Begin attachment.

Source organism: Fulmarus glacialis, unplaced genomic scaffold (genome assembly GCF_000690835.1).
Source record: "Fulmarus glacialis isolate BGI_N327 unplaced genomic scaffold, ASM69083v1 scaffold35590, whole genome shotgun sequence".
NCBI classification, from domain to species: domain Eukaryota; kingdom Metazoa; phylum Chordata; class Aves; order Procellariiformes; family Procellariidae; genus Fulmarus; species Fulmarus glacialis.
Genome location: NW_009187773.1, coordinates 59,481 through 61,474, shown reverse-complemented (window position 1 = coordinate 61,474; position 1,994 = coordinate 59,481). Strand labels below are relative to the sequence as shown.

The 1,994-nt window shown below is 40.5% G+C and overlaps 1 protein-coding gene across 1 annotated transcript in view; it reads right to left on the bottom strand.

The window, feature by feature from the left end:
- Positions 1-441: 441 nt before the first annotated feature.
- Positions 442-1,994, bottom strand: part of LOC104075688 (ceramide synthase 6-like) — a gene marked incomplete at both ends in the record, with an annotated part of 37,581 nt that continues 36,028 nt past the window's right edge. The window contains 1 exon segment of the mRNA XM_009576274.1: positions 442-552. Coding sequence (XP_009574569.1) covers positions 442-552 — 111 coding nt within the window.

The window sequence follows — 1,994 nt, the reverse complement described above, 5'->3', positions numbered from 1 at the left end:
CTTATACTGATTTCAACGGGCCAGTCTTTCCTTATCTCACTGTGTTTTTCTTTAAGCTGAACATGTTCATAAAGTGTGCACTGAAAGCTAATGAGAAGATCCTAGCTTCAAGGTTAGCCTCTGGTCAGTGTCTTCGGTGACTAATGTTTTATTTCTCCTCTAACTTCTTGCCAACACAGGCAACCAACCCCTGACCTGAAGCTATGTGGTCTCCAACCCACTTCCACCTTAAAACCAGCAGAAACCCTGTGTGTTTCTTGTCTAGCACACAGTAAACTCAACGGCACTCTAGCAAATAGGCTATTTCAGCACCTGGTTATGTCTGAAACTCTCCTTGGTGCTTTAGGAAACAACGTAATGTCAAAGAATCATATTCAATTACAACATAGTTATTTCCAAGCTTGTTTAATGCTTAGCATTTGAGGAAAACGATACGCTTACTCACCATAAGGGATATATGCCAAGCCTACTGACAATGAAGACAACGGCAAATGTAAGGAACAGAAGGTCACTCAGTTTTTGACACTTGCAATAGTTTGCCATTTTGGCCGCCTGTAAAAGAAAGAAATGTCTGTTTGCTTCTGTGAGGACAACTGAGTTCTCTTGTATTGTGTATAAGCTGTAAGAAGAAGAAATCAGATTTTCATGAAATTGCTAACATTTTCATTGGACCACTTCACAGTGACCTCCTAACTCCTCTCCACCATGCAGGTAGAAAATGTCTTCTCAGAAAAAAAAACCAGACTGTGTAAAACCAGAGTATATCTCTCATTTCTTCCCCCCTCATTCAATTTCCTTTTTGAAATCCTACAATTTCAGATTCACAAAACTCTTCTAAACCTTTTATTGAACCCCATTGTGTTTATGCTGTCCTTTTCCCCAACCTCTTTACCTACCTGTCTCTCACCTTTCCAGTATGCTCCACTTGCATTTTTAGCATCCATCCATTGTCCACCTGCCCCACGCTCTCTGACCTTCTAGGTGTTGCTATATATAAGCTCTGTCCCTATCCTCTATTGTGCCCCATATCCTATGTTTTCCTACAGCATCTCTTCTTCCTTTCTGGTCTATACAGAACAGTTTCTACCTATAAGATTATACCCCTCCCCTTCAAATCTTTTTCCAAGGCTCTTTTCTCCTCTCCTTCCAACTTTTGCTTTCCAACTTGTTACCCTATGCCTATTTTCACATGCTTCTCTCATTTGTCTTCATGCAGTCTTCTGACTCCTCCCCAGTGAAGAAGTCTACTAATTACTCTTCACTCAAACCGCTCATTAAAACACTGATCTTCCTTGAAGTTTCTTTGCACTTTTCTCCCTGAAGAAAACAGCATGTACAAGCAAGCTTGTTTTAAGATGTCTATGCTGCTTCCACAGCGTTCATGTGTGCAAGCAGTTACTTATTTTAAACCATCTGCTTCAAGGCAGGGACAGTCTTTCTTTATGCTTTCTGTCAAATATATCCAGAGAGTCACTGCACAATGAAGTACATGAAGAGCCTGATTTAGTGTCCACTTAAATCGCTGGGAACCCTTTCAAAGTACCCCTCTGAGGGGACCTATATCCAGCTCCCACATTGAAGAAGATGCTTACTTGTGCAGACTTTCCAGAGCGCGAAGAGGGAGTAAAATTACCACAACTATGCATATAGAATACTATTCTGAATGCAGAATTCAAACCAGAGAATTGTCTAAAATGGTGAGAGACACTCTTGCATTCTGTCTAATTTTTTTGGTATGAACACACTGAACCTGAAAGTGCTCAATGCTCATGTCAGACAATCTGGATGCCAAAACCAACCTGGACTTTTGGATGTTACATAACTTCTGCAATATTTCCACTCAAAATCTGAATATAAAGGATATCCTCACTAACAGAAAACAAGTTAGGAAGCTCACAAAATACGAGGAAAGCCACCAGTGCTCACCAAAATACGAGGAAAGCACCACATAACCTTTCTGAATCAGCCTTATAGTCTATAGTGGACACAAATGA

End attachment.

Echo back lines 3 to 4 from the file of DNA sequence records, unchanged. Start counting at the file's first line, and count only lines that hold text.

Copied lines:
NCBI classification, from domain to species: domain Eukaryota; kingdom Metazoa; phylum Chordata; class Aves; order Procellariiformes; family Procellariidae; genus Fulmarus; species Fulmarus glacialis.
Genome location: NW_009187773.1, coordinates 59,481 through 61,474, shown reverse-complemented (window position 1 = coordinate 61,474; position 1,994 = coordinate 59,481). Strand labels below are relative to the sequence as shown.